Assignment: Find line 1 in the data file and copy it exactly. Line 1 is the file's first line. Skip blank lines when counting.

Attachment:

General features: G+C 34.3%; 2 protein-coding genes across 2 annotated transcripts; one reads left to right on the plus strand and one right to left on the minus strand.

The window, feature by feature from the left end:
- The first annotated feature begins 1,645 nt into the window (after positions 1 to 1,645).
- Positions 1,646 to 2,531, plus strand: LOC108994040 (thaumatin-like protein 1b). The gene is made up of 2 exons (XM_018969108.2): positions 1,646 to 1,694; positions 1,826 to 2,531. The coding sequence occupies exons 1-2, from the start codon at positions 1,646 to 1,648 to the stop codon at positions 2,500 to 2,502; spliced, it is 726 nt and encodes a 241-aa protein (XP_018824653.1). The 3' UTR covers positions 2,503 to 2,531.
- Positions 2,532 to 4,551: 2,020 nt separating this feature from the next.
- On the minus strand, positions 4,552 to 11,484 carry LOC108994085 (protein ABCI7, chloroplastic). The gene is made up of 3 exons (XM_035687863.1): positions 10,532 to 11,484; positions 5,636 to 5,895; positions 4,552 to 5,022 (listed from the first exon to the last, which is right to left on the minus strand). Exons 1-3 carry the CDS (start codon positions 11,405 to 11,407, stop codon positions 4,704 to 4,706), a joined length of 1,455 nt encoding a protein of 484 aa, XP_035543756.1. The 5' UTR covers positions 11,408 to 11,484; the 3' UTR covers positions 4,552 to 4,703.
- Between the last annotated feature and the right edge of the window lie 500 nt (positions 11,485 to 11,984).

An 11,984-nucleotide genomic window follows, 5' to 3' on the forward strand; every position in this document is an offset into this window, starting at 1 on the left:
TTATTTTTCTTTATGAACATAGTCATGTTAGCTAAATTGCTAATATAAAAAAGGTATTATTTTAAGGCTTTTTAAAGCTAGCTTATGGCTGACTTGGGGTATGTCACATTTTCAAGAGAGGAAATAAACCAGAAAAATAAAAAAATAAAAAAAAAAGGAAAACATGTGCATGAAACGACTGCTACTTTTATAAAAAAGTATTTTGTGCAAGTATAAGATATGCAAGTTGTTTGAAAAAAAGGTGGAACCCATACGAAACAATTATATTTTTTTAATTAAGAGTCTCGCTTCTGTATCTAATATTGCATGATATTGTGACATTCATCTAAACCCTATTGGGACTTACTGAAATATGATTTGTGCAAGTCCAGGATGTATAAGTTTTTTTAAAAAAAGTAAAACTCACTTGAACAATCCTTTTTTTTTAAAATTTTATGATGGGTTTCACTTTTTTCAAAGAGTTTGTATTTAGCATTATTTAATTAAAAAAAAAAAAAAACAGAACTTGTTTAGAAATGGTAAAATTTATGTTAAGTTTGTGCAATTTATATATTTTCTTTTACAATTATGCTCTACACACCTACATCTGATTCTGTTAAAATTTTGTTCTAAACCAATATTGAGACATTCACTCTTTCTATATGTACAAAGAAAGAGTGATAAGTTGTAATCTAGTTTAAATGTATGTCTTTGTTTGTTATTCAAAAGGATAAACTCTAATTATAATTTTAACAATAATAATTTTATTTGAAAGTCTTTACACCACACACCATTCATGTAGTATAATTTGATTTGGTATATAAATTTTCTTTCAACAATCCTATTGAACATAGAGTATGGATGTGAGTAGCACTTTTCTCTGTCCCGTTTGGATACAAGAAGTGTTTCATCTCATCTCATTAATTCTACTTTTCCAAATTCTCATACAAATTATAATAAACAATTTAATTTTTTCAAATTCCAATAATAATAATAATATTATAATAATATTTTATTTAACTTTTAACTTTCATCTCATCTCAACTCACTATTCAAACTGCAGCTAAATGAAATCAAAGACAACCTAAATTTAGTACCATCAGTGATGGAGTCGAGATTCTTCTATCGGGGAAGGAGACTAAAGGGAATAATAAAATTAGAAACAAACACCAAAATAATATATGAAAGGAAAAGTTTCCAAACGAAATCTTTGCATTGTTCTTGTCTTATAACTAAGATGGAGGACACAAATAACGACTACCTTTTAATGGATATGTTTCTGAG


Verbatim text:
General features: G+C 34.3%; 2 protein-coding genes across 2 annotated transcripts; one reads left to right on the plus strand and one right to left on the minus strand.